Yet does this principle of indemnity make sense today for organizations? Following a loss event, many require additional funds not just to restore a physical position ex poste ante, but also, more importantly, to rebuild reputation and the confidence of customers and suppliers. They also may want to take advantage of the situation to improve their competitive and market position. Insurance, limited by the indemnity principle, offers little financial support for these broader objectives.

Consider an example: a manufacturing company sustains a fire in one of its factories, a critical assembly point for a fast-selling product. It implements its contingency plan, shifting assembly to other facilities and contractors within 24 hours. It notifies its customers and suppliers, and spends considerable funds to accelerate rebuilding and to assure that its customers receive their full orders or financial reimbursement. The result: the customers react favorably to this quick response and increase their orders, giving a spurt to profits in the next twelve months. But insurance covers only an actual “loss of profits,” of which there was none, and the extra expenses to restore the old level of income. So insurance is of minimal importance in this situation. And it probably will take more than eight months to get any insurance recovery whatsoever! Isn’t it natural that an organization will look to other financing (banking, for example) as being more responsive to real needs?

Another example: regulators advise a company of a product flaw and demand a recall. It immediately initiates the recall, notifies its customers, changes its manufacturing systems, and takes out extensive advertising to advise the public. The cost is high, but its reputation is restored, even improved. At the end of the year its profits are up, not down. The expenses far exceeded what insurance covers. Was there even a “loss” in insurance terms?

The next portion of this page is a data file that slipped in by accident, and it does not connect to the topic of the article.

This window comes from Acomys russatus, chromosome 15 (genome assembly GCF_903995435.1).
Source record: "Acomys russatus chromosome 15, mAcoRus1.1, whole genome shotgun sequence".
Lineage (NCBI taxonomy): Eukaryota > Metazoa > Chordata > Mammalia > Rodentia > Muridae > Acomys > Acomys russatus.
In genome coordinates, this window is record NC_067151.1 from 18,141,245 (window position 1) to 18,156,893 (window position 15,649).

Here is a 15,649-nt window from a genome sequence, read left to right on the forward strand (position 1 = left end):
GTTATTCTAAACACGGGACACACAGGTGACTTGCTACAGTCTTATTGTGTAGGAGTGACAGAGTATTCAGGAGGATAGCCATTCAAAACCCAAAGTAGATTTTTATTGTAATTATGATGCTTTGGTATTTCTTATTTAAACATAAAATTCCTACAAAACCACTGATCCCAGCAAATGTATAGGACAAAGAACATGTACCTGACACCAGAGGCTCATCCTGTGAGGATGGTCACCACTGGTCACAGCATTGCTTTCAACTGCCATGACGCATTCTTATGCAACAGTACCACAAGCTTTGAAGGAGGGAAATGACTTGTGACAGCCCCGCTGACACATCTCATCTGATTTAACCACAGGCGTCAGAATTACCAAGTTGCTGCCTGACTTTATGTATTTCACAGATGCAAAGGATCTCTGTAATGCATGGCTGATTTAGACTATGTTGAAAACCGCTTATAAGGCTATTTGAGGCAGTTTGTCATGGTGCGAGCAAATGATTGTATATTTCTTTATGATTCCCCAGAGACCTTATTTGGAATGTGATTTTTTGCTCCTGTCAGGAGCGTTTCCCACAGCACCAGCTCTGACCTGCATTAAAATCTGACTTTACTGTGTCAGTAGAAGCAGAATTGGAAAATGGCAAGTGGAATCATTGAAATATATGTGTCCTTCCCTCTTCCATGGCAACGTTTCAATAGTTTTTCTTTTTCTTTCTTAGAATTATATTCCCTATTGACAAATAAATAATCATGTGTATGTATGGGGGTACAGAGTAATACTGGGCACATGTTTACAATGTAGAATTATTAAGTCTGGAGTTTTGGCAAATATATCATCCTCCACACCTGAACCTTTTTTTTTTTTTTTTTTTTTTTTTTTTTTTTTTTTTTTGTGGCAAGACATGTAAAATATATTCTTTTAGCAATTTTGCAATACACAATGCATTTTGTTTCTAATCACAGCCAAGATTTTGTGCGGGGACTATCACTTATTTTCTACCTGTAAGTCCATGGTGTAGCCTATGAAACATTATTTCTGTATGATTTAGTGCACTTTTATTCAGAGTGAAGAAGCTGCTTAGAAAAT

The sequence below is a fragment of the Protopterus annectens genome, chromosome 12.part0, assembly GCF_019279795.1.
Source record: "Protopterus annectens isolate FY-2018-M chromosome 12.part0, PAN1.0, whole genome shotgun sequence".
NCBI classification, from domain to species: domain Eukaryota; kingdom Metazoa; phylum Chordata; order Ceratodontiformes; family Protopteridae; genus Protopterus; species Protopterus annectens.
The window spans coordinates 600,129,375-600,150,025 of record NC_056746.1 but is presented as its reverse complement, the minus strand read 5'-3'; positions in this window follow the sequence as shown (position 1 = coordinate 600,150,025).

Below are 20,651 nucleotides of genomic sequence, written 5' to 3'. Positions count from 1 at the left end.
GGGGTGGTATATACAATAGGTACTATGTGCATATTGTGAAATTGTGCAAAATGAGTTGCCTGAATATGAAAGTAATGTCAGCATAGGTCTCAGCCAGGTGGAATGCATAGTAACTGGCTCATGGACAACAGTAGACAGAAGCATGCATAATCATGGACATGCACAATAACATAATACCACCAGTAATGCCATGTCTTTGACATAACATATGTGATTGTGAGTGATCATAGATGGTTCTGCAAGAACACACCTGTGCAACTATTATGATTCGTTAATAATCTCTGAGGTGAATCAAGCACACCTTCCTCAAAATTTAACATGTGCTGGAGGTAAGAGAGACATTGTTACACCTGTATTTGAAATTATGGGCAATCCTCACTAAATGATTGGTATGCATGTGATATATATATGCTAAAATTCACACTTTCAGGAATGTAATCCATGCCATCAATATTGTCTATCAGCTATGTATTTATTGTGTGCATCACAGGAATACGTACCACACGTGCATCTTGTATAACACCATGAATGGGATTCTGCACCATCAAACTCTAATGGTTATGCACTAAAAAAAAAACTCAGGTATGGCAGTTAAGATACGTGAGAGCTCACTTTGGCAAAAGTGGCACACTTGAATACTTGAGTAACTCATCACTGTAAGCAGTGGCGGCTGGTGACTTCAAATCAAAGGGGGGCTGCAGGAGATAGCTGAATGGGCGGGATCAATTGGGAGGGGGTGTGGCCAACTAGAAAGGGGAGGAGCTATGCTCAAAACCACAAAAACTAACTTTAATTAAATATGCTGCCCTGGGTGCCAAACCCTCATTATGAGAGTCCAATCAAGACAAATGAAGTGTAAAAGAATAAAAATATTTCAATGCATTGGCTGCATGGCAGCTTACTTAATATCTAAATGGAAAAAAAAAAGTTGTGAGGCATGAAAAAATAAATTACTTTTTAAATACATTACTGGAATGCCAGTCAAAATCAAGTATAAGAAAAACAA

All of this suggests that we need a new contractual relationship between an organization and its risk financiers, one of sharing costs rather than one of indemnifying losses. The convergence of banking, capital markets and insurance will produce more innovative funding for contingency events. These arrangements will not be limited to restoring the status quo but will permit the partners to create opportunity. The property/casualty insurance industry, in new linkages with its sister financial institutions, can begin to restore its credibility and play an important role in meeting today’s major risks.

Can insurers earn a reasonable return on underwriting the significant risks, using the new concept of “sharing” rather than “transfer,” and eliminating the insistence on the indemnity principle? I think it possible. By the time of my next reunion, our 50th, in 2005, I’ll report on progress.

Copyright H. Felix Kloman and Seawrack Press, Inc.